Two Weeks....Ten Minutes?
Stress in life is unavoidable but understanding your triggers and managing your self-care can make a significant difference in how you deal with stress. A strategy that I have found that works well is to be intentional about my “me time”and treat that time sacredly. I schedule time for myself by actually writing it on my calendar at least two weeks in advance. We all know that as work and social events get added to our calendar, the first thing to go is our “me time”. Our fast paced culture has ingrained in us that time for ourselves means we aren’t as productive or we do not work as hard. I have found the opposite is true. When I am rested and my joy bucket is full, I am much more productive and happy. I give more of myself not less. Scheduling time for myself in advance reminds me daily of the importance of “me time”. Of course there are occasions when something comes up, but since it is already written in my calendar, I purposefully will find another time to reschedule this time for myself so that the time isn’t lost or forgotten.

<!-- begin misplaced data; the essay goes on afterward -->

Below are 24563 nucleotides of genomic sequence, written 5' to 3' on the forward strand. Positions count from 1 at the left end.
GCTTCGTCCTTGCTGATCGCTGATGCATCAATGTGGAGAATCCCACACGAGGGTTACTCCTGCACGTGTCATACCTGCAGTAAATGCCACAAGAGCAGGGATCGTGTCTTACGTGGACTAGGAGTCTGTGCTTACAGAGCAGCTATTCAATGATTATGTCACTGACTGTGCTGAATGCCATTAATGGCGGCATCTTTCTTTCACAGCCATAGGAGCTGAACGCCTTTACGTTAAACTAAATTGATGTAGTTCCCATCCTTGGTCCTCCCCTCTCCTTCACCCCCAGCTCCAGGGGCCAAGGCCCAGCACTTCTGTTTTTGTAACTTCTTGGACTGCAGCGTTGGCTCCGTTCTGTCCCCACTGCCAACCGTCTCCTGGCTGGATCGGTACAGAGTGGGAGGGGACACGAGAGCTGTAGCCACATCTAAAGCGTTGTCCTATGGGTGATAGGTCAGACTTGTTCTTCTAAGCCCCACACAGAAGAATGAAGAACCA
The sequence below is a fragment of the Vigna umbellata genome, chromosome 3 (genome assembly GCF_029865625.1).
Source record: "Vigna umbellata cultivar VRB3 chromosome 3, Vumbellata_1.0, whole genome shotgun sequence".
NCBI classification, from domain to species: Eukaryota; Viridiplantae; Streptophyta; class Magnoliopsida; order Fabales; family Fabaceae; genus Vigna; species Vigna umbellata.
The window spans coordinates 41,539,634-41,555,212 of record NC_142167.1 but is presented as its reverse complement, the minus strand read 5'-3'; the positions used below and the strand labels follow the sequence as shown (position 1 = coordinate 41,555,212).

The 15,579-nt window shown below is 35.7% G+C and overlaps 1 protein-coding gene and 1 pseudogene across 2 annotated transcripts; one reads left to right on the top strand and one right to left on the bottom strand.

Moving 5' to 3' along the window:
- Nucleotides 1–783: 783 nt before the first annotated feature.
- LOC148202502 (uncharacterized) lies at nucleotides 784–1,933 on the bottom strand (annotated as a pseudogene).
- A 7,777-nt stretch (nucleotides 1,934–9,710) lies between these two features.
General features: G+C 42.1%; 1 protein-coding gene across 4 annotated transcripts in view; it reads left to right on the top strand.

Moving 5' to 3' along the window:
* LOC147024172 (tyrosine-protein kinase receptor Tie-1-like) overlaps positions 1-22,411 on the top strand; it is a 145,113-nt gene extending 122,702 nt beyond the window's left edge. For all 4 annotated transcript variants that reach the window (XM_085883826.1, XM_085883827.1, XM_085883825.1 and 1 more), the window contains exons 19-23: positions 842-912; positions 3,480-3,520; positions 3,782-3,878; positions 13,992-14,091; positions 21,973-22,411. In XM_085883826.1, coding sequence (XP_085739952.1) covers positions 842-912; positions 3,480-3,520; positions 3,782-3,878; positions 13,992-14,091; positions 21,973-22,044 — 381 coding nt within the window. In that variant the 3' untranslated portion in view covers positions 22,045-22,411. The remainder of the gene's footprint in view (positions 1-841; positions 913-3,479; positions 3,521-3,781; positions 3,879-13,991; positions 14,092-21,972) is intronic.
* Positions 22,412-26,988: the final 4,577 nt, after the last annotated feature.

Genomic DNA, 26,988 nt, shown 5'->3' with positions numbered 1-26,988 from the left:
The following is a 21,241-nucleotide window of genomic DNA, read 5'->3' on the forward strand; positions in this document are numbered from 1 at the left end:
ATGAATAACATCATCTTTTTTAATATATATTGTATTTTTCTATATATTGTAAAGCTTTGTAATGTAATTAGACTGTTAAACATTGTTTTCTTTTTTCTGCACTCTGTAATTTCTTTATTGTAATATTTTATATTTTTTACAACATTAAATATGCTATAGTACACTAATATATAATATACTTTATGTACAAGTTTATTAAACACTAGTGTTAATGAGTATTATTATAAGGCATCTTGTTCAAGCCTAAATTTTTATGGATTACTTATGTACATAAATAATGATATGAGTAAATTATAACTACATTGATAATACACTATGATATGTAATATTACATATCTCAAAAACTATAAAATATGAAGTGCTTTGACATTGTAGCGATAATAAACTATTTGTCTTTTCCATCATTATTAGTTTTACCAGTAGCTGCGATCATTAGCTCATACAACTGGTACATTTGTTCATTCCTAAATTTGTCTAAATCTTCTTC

Another strategy that works well is to not underestimate the importance of ten minutes. It is easy to say, “I only have ten minutes, what difference will that make?” The reality is that ten minutes is huge. We knew this as children. Remember what a difference a ten minute recess made? As adults, we too need frequent breaks throughout the day to rest our minds and de-stress. Ten minutes allows enough time for the brain to calm itself and reset. Ten minutes provides enough time for a short walk, prayer and meditation, time to listen to music, to read a few pages of your favorite book, to do some deep breathing exercises (one of my favorites), or many other calming activities you can add to your day. Don’t underestimate the power of ten minutes. Once I got into this habit, I found there were more opportunities for a ten minute break throughout my day than I realized. Often I have time for three or four a day. That is 30-40 minutes daily! This has many positive benefits to our moods and how we interact with others.